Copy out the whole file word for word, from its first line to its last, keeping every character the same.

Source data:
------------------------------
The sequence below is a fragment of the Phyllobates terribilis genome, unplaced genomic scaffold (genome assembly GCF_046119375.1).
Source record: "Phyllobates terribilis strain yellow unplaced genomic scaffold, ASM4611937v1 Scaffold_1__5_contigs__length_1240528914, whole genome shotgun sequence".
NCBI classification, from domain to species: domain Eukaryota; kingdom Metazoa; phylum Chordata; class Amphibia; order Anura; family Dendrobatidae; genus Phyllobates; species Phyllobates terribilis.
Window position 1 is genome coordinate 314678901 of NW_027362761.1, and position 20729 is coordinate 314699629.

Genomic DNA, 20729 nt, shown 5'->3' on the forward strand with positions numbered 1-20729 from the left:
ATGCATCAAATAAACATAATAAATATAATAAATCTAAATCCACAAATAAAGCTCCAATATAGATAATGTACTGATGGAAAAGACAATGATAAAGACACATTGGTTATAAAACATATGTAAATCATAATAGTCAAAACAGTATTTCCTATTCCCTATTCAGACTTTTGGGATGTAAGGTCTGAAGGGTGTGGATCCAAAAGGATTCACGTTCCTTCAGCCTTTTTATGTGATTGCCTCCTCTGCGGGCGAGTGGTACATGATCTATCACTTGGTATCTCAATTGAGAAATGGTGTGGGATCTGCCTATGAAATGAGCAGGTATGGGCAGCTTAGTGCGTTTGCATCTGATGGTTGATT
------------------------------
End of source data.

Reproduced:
The sequence below is a fragment of the Phyllobates terribilis genome, unplaced genomic scaffold (genome assembly GCF_046119375.1).
Source record: "Phyllobates terribilis strain yellow unplaced genomic scaffold, ASM4611937v1 Scaffold_1__5_contigs__length_1240528914, whole genome shotgun sequence".
NCBI classification, from domain to species: domain Eukaryota; kingdom Metazoa; phylum Chordata; class Amphibia; order Anura; family Dendrobatidae; genus Phyllobates; species Phyllobates terribilis.
Window position 1 is genome coordinate 314678901 of NW_027362761.1, and position 20729 is coordinate 314699629.

Genomic DNA, 20729 nt, shown 5'->3' on the forward strand with positions numbered 1-20729 from the left:
ATGCATCAAATAAACATAATAAATATAATAAATCTAAATCCACAAATAAAGCTCCAATATAGATAATGTACTGATGGAAAAGACAATGATAAAGACACATTGGTTATAAAACATATGTAAATCATAATAGTCAAAACAGTATTTCCTATTCCCTATTCAGACTTTTGGGATGTAAGGTCTGAAGGGTGTGGATCCAAAAGGATTCACGTTCCTTCAGCCTTTTTATGTGATTGCCTCCTCTGCGGGCGAGTGGTACATGATCTATCACTTGGTATCTCAATTGAGAAATGGTGTGGGATCTGCCTATGAAATGAGCAGGTATGGGCAGCTTAGTGCGTTTGCATCTGATGGTTGATT